News item, July 8, 2010: "The periodical shelves at Stanford University are nearly bare. Library chief Helen Josephine says that in the past five years, more engineering periodicals have been moved online, making their print versions pretty obsolete -- and books aren't doing much better. ... In 2005, when the university realized it was running out of space for its growing collection of 80,000 engineering books, administrators decided to build a new library. But instead of creating more space for books, they chose to create less. The new library is set to open in August with 10,000 engineering books off the shelves -- a decrease of more than 85 percent from the old library ... eventually, there won't be any books on the shelves at all."
"You don't have to burn books to destroy a culture. Just get people to stop reading them."
The robotic voice, recorded on an endless loop, droned on in the C Level cafetorium, explaining the dangers represented by that dangerous artifact of an earlier civilization, the book.
The bored work crews filtered in and out of the bare hall for their prefabricated rations, pausing now and then to use their OCDs, or Online Communications Devices. Each of the small accessories, just the right size to fit into a pocket of their government-issue coveralls, was licensed, limited, and certified to have no more links than necessary to barracks, work station, National Public Agitprop and the current Top Ten beatmusiks.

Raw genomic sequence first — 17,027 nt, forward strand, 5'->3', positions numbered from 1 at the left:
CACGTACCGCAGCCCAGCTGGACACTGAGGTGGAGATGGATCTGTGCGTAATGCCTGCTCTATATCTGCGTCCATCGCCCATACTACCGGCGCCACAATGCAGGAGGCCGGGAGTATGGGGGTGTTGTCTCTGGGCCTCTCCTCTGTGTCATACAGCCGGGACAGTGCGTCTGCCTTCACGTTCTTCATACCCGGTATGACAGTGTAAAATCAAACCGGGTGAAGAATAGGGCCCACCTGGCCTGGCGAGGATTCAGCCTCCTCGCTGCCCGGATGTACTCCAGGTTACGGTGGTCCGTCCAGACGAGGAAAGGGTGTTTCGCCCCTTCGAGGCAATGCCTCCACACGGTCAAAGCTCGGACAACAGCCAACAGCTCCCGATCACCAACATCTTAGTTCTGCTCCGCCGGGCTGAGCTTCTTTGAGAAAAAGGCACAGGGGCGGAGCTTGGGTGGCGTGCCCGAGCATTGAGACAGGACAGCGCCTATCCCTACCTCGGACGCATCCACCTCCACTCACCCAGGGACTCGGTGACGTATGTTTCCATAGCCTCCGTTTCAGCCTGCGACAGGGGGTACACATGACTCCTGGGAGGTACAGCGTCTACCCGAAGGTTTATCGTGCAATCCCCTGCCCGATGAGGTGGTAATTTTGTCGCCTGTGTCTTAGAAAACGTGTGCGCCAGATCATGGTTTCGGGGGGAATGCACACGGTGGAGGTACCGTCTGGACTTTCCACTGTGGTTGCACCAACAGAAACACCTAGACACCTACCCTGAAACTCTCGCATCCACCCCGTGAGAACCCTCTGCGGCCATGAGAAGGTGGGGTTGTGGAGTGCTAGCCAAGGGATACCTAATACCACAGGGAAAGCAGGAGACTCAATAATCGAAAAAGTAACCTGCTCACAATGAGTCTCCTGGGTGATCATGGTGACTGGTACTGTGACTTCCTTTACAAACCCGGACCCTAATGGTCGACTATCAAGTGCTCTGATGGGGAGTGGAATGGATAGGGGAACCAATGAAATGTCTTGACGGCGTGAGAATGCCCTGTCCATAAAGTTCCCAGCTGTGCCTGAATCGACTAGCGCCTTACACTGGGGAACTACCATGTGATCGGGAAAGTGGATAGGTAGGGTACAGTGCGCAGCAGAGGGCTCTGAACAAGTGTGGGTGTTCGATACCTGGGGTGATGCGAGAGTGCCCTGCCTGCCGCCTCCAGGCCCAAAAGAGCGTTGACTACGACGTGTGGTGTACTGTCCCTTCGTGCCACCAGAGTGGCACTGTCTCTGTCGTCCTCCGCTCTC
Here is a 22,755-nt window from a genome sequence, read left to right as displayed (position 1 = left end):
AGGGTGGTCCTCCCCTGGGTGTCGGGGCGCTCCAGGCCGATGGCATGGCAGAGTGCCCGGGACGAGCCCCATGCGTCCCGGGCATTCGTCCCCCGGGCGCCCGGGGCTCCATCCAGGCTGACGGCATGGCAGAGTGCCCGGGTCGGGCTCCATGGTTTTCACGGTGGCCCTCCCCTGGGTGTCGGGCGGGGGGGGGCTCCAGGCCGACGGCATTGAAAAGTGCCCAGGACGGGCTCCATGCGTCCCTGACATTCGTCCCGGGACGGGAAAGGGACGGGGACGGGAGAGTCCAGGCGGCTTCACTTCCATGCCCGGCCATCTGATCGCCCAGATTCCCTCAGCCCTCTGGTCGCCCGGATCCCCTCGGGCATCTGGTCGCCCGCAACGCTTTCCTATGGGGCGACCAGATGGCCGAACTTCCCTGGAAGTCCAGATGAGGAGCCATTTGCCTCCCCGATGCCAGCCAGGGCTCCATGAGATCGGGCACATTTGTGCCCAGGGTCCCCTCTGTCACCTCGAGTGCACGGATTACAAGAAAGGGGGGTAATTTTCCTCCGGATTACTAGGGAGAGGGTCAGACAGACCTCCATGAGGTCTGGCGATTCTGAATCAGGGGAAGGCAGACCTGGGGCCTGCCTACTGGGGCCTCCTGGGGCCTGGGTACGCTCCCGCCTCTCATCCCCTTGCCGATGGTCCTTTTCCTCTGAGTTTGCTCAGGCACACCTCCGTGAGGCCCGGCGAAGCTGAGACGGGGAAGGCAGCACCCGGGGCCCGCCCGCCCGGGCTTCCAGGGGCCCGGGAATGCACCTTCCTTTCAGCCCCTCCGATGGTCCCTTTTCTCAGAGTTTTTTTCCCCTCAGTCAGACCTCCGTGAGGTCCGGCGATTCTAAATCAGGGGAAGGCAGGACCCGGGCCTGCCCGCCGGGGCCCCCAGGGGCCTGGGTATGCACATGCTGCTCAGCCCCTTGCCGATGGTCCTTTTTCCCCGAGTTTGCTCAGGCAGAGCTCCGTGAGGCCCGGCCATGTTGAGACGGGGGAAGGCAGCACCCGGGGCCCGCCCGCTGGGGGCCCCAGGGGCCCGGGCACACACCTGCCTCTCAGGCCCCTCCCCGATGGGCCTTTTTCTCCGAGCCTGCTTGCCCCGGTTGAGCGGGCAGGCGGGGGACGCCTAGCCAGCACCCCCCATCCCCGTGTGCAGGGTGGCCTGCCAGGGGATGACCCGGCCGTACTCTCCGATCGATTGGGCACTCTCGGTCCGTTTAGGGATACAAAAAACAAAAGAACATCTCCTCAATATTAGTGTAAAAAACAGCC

Jaws masticated, thumbs clicked keyboards, knees jerked in time with the rap. There was no melody. It had been proscribed by the Prole Protection and Affordable Care Act of 2041, Title XI, Subsection A. The same clause mandated continuous lectures on the danger of preserving any "shards, pottery, ornaments, and/or books, scrolls, inscriptions or fragments thereof which archaeologists, geologists, sewer workers and affiliated trades might encounter" in their excavations.
The crew at lunch was working on the next big transmission tower in the vicinity. The towers by now had largely replaced the forests that had once stood across the countryside, for trees were suspect, too, being possible sources of paper. More towers were constantly being built to keep the public uninformed.
The masses (it was no longer permitted to refer to them as the people) demanded more towers, more Breaking News and broken musik. Anything but silence. Silence was frightening. It might leave them with no recourse but to think. Or just see, and even perceive.